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Thursday, July 28, 2011

Pruning Peach and Nectarine

Reader's peach tree
Q. I have 2 fruit trees a peach & nectarine They have shoots growing out of the main body should I cut these off? I planted them last year.

A.  Congratulations. Your tree looks extremely healthy and dark green. Pruning is a management technique that you use to achieve a form or structure that you desire from the tree.

At the orchard we normally cut the fruit trees that knee height or about 30 inches at the time of planting. We do this to establish the major limbs coming from the trunk that will support the fruit loads in the future. We establish these structural limbs that we called primary scaffolds at around 30 inches because we want to pick the fruit as close to the ground as possible while still keeping the fruit off of the ground. This is because we do not let our peach trees or nectarines produce fruit far enough above our heads that we need a ladder.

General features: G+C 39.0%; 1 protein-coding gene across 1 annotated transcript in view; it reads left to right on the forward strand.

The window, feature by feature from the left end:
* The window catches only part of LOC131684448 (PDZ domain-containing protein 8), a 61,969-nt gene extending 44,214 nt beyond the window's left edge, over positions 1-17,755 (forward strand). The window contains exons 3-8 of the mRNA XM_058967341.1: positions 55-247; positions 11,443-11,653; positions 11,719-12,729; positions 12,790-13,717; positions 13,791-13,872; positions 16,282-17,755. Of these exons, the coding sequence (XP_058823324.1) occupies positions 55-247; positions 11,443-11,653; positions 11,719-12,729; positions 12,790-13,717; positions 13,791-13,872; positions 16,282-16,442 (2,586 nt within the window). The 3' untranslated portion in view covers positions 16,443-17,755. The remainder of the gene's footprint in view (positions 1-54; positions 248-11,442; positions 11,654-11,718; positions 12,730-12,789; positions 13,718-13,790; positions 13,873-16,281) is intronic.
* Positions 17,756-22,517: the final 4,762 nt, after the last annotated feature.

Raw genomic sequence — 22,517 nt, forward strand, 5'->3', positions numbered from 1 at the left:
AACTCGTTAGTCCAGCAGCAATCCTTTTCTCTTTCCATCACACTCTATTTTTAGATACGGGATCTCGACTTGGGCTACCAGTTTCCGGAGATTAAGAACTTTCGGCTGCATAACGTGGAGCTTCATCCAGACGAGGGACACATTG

Pruning fruit tree at knee height after planting
To do this we need about 10 feet between trees as a minimum. From your picture it looked like your plants were closer than this. I want to give you some good advice but it depends on the structure of the tree that you want to accomplish and where you want your fruit to be produced.
At this point I would not remove any major limbs from your young tree until leaf drop this winter. However, I would remove any limbs coming from the trunk up to a height of about 30 inches. These should be cut flush to the trunk with a clean and sterilized pruning shears. These aren't doing you any good and you will never need them. Fruit can potentially be produced on any wood that grew this past season. On our peaches and nectarines any of the new growth that was over 24 inches long we normally pruned back to about 18 inches but no more than this. I hope this gets you on the right track.

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